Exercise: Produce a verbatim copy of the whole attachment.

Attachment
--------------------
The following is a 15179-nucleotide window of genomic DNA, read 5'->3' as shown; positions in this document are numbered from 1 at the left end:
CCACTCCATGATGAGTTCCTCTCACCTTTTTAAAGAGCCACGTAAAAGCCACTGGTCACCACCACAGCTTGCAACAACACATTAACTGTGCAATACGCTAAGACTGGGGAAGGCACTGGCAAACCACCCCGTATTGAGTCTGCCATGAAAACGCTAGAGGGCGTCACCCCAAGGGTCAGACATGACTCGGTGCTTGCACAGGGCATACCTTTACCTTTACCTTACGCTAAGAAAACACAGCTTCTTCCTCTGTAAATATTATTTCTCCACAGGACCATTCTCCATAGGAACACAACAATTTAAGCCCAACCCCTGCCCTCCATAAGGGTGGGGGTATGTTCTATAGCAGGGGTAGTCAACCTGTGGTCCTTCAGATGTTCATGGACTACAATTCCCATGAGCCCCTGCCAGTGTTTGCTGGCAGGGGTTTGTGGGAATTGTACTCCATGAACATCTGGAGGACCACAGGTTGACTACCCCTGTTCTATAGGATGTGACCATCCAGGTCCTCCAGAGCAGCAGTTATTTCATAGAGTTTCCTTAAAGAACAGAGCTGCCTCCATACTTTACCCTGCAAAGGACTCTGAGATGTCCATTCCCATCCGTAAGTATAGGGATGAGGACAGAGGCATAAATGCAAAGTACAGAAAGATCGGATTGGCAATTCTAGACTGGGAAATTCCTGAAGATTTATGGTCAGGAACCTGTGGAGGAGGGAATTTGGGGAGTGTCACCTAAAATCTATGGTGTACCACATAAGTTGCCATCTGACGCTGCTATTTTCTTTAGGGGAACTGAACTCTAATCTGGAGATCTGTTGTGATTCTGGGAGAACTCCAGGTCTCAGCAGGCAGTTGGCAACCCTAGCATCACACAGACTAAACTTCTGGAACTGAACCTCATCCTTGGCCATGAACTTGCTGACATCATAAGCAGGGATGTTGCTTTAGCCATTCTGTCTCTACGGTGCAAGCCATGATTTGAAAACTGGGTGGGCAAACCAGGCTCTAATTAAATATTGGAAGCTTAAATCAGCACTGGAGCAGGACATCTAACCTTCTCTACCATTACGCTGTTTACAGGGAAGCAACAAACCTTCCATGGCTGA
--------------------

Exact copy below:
The following is a 15179-nucleotide window of genomic DNA, read 5'->3' as shown; positions in this document are numbered from 1 at the left end:
CCACTCCATGATGAGTTCCTCTCACCTTTTTAAAGAGCCACGTAAAAGCCACTGGTCACCACCACAGCTTGCAACAACACATTAACTGTGCAATACGCTAAGACTGGGGAAGGCACTGGCAAACCACCCCGTATTGAGTCTGCCATGAAAACGCTAGAGGGCGTCACCCCAAGGGTCAGACATGACTCGGTGCTTGCACAGGGCATACCTTTACCTTTACCTTACGCTAAGAAAACACAGCTTCTTCCTCTGTAAATATTATTTCTCCACAGGACCATTCTCCATAGGAACACAACAATTTAAGCCCAACCCCTGCCCTCCATAAGGGTGGGGGTATGTTCTATAGCAGGGGTAGTCAACCTGTGGTCCTTCAGATGTTCATGGACTACAATTCCCATGAGCCCCTGCCAGTGTTTGCTGGCAGGGGTTTGTGGGAATTGTACTCCATGAACATCTGGAGGACCACAGGTTGACTACCCCTGTTCTATAGGATGTGACCATCCAGGTCCTCCAGAGCAGCAGTTATTTCATAGAGTTTCCTTAAAGAACAGAGCTGCCTCCATACTTTACCCTGCAAAGGACTCTGAGATGTCCATTCCCATCCGTAAGTATAGGGATGAGGACAGAGGCATAAATGCAAAGTACAGAAAGATCGGATTGGCAATTCTAGACTGGGAAATTCCTGAAGATTTATGGTCAGGAACCTGTGGAGGAGGGAATTTGGGGAGTGTCACCTAAAATCTATGGTGTACCACATAAGTTGCCATCTGACGCTGCTATTTTCTTTAGGGGAACTGAACTCTAATCTGGAGATCTGTTGTGATTCTGGGAGAACTCCAGGTCTCAGCAGGCAGTTGGCAACCCTAGCATCACACAGACTAAACTTCTGGAACTGAACCTCATCCTTGGCCATGAACTTGCTGACATCATAAGCAGGGATGTTGCTTTAGCCATTCTGTCTCTACGGTGCAAGCCATGATTTGAAAACTGGGTGGGCAAACCAGGCTCTAATTAAATATTGGAAGCTTAAATCAGCACTGGAGCAGGACATCTAACCTTCTCTACCATTACGCTGTTTACAGGGAAGCAACAAACCTTCCATGGCTGA